Well if anything, The Liar is most definitely taking on something - a break perhaps from career-highlights Cendre & Endless Summer eased us into on previous occasions. For even in the midst of this new track's reverberating, distorted glow and sonic colour, the standout element is of course the bee-buzzing hive of crunching, graveling feedback that gets increasingly less visible and concrete, and more abstracted to the mind in what is an extracted shift-of-mood in Fennesz's catalog here. A darker more forceful exasperation of expression from Eastern European perspective? From the looks of things affairs-wise, that's not exactly new or startling. Still, Editions Mego's April 28th declaration will most certainly be a musical conflict many I imagine will tune in to witness.
~Jordan Helm

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E.M.A - So Blonde



After the exciting pre-release single Satellites released in January, good things were expected of E.M.A's follow-up to 2011's Past Life Martyred Saints. As one who holds Ericka in high regard, it's always a joy when new E.M.A material surfaces. So Blonde is an interesting follow-up to Satellites, if not for the production differences, but for the genre styles. Where Satellites smashed the listener with abrasive industrial themes, So Blonde caresses them with a simple guitar rhythm, like the third and final Nirvana album. There's a clear grunge influence here, one which has been a reoccurring influence in Erika's music since the early days. It's layered with punk aspects such as the screaming guitars, forcing the aspect of blonde down the listener’s ears. The video gives more understanding of the song, as seen with GIF clips of blondes, the Californian beach, and blonde hair of Erika shining in the sun. It's a smart attack on the popular culture of a typical blonde haired girl, and the social aesthetic which comes with having a specific hair colour.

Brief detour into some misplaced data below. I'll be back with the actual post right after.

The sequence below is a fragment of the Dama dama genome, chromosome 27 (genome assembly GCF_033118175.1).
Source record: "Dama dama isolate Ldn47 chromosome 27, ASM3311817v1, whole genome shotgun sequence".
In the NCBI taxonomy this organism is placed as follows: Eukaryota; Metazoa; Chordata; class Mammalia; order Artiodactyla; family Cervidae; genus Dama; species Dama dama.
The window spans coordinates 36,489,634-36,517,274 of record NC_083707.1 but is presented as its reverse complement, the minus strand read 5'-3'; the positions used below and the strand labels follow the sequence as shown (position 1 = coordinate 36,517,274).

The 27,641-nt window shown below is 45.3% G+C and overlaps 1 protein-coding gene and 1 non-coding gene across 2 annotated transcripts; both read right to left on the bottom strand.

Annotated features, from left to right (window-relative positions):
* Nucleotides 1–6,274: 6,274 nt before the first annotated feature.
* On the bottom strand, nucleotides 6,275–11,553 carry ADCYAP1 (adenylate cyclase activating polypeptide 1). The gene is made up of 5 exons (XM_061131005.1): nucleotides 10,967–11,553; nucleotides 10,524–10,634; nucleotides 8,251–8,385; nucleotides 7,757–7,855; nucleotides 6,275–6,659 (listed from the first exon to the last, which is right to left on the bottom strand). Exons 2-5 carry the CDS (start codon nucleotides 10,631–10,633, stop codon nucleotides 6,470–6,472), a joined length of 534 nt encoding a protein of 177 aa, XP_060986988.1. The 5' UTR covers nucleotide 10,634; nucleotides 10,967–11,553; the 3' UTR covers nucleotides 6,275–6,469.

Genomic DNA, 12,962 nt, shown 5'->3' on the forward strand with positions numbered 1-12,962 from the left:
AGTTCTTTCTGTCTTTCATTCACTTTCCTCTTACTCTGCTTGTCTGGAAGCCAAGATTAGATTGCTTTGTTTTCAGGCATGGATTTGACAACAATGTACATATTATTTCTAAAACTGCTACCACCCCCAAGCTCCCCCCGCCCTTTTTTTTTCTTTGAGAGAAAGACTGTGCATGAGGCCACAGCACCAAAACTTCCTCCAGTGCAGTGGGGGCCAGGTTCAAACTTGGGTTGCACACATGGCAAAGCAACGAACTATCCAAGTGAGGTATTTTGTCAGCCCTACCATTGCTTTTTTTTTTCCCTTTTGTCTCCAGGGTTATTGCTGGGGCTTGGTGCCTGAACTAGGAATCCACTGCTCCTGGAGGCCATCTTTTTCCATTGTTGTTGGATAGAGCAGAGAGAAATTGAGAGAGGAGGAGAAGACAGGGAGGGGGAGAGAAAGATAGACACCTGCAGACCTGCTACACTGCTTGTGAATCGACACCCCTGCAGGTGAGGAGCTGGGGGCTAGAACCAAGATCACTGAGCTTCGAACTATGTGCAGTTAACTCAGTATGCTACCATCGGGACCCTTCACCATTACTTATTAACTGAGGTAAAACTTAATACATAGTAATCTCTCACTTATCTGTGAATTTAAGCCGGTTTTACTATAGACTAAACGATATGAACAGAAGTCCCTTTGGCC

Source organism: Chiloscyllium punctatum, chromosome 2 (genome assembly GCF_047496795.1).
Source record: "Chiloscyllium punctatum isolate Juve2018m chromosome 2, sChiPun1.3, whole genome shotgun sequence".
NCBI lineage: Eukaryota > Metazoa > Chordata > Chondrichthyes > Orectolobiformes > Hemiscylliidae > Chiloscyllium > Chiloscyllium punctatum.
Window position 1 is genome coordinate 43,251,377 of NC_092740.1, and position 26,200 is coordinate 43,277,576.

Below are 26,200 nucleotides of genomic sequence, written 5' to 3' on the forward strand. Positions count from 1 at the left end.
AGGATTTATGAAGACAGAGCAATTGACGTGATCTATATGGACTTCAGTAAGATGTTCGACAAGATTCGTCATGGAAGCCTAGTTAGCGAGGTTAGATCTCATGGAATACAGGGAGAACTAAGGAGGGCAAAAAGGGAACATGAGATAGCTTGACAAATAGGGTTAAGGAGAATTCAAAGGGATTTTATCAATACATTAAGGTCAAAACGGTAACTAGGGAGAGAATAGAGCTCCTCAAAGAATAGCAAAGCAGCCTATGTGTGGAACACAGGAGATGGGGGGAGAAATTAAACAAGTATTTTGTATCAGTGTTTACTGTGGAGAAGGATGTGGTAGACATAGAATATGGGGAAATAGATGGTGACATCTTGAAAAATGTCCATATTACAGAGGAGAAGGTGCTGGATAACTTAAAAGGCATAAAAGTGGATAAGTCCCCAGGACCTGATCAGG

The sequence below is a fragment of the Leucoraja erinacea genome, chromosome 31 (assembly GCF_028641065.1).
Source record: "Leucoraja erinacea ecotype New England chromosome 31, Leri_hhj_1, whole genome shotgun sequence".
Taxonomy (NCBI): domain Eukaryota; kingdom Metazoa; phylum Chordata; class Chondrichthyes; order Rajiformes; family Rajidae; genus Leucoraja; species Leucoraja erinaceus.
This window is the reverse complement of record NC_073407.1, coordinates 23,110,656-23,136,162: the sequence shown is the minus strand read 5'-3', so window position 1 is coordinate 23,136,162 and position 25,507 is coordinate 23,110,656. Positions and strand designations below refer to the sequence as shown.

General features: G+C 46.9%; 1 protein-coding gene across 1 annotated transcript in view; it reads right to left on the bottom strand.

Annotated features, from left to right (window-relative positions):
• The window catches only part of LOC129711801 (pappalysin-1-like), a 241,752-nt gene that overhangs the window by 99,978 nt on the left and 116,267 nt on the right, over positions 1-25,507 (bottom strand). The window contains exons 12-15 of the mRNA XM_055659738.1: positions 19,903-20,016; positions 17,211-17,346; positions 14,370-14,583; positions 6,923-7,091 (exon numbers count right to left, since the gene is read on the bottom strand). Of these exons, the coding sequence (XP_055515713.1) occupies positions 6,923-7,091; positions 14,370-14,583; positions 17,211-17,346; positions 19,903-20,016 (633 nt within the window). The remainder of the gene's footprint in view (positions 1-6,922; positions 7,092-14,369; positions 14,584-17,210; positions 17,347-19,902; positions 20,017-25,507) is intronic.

~Eddie Gibson 

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The Pains Of Being Pure At Heart - Simple And Sure



It's a luxury to be a mere two records into your career and have both assortments given the welcome thumbs up by eventual fans and immediate critics alike. Whether you're in the camp still head-over-heels over the New York quartet's stunning self-titled debut, or aligned with continually vesting in their follow-up Belong (in my case, it's the latter), there's no denying Berman and co have built something special for themselves in a genre such as this, the dreaded 'indie' prefix of four-strong assemble pop. Tags aside, The Pains Of Being Pure At Heart can't be faulted for delivering some of the [sub-]genre's most charming, knee-tapping, head-bobbing melodies of the past few years.